Significant progress has been made in relation to corporate compliance in Ireland in recent years. Based on the 2011 Companies Registration Office Annual report of the 185,181 companies on the register, a total of 87.9% filed on time.
Based on a study done by Ramboll Management for the European Commission in 2007 as cited in the Working Document of February 2009 in relation to the Impact Asssessment of the Directive of the European Parliament and of the Council amending the Council Directive of 78/660/EEC on the annual accounts of certain types of companies as regards Micro Entities the combined estimated percentages of Micro and Small entities in the EC amounted to 96% of all companies. If this percentage were applied in Ireland 177,774 companies would fit the definition of Micro and Small entities. Based on the current draft of the Companies Bill 2012 companies limited by guarantee and small group companies (including parent and subsidiary) will be eligible to avail of the audit exemption. Based on the 2011 CRO report combined with the Ramboll Management EC estimates, in the region of 170,000 companies will be eligible to avail of the audit exemption in the future.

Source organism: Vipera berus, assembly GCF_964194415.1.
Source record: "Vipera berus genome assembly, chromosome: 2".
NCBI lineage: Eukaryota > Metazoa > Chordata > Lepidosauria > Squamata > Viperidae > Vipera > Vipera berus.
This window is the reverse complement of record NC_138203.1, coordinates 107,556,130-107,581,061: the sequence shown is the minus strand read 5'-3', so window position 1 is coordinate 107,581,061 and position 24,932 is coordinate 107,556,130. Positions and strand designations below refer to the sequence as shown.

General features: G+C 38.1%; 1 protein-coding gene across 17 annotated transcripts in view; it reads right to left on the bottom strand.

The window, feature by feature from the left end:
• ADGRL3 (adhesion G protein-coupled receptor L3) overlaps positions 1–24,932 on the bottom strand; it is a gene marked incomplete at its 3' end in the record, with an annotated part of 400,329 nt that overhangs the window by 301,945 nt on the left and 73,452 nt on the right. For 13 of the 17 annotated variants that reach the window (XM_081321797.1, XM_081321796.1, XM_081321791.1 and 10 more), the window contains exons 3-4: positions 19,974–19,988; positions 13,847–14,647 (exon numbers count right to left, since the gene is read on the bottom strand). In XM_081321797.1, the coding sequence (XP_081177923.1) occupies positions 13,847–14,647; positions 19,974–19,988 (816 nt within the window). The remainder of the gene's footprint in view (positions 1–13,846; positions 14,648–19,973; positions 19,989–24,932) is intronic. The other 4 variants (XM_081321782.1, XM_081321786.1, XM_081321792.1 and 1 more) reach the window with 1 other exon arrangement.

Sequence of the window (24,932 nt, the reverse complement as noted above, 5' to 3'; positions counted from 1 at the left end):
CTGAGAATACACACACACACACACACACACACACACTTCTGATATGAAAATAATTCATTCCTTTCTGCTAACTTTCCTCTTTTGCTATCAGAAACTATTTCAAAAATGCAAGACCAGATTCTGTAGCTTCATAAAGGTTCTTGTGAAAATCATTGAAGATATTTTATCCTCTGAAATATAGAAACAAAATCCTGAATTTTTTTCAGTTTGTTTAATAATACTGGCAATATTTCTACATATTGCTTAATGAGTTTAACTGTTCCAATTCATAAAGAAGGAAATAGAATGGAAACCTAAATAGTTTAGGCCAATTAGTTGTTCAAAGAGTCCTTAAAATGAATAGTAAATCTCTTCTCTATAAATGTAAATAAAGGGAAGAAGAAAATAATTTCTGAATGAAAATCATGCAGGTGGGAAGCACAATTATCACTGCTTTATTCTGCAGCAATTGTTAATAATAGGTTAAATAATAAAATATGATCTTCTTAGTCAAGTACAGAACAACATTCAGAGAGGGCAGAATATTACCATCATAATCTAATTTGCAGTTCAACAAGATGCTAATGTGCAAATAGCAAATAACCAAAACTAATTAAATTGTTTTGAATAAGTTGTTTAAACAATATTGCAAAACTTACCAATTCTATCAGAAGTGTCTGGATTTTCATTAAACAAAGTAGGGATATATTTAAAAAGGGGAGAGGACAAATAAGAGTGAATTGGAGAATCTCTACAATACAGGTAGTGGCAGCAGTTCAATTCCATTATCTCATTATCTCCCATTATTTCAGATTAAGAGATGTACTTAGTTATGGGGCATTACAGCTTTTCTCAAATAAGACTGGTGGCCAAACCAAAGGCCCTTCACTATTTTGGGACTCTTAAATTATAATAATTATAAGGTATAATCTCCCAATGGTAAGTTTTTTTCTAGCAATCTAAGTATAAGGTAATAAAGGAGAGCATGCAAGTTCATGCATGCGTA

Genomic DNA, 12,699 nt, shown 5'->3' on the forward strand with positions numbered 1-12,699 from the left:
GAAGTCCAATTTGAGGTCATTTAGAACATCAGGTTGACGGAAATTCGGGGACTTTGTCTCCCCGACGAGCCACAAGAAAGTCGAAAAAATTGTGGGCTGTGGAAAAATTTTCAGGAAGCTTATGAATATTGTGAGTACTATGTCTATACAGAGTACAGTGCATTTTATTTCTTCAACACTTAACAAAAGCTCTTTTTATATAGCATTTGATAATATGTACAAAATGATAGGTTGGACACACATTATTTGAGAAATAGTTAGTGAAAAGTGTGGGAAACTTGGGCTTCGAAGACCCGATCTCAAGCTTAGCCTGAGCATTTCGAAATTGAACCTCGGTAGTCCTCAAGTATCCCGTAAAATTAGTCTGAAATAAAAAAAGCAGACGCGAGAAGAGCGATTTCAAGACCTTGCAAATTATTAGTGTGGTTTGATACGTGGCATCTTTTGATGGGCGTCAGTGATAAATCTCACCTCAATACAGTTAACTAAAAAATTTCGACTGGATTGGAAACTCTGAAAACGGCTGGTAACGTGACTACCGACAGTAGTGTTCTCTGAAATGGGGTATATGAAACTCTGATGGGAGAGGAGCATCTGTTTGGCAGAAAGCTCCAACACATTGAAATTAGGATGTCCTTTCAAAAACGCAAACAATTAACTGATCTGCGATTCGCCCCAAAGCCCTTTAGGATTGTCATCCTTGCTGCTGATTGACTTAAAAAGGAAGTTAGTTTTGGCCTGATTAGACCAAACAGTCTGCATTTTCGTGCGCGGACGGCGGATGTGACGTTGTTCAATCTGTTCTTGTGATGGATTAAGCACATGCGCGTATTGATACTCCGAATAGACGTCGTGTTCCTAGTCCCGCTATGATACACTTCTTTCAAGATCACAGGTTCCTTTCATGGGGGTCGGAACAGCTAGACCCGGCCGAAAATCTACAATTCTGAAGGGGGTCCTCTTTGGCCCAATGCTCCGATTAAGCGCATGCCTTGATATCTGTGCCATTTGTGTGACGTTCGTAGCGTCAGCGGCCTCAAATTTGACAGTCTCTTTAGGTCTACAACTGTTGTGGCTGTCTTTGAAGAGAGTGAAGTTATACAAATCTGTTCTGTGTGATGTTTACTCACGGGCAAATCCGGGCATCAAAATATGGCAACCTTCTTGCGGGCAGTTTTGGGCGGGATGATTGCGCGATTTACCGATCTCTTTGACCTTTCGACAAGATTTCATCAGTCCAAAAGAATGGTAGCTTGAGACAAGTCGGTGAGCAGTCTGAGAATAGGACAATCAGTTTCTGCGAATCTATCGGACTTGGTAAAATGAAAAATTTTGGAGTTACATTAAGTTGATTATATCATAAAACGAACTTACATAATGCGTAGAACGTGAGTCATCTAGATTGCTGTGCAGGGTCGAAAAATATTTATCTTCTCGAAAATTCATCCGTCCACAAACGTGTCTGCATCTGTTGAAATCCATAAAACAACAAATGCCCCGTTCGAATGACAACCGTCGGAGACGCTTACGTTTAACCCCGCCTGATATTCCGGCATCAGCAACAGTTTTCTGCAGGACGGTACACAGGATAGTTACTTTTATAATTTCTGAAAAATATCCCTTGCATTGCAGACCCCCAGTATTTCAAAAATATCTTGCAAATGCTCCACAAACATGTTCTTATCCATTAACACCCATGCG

If 12.1% of all companies currently are filing late on this basis approximately 20,500 companies who should be eligible to avail of the exemption will not be able to do so because they are filing late. Using conservative estimates of hourly rates for accountants and auditors combined with very conservative time estimates for the difference in work required for an accountant to do a compilation under ISRS 4410 and to do an audit under the Clarity ISAs (UK and Ireland) the minimum extra cost to a small company who requires an audit is somewhere between €1,200 and €1,300. On this basis there is a combined cost to SME businesses of somewhere in the region of €25,000,000 per annum.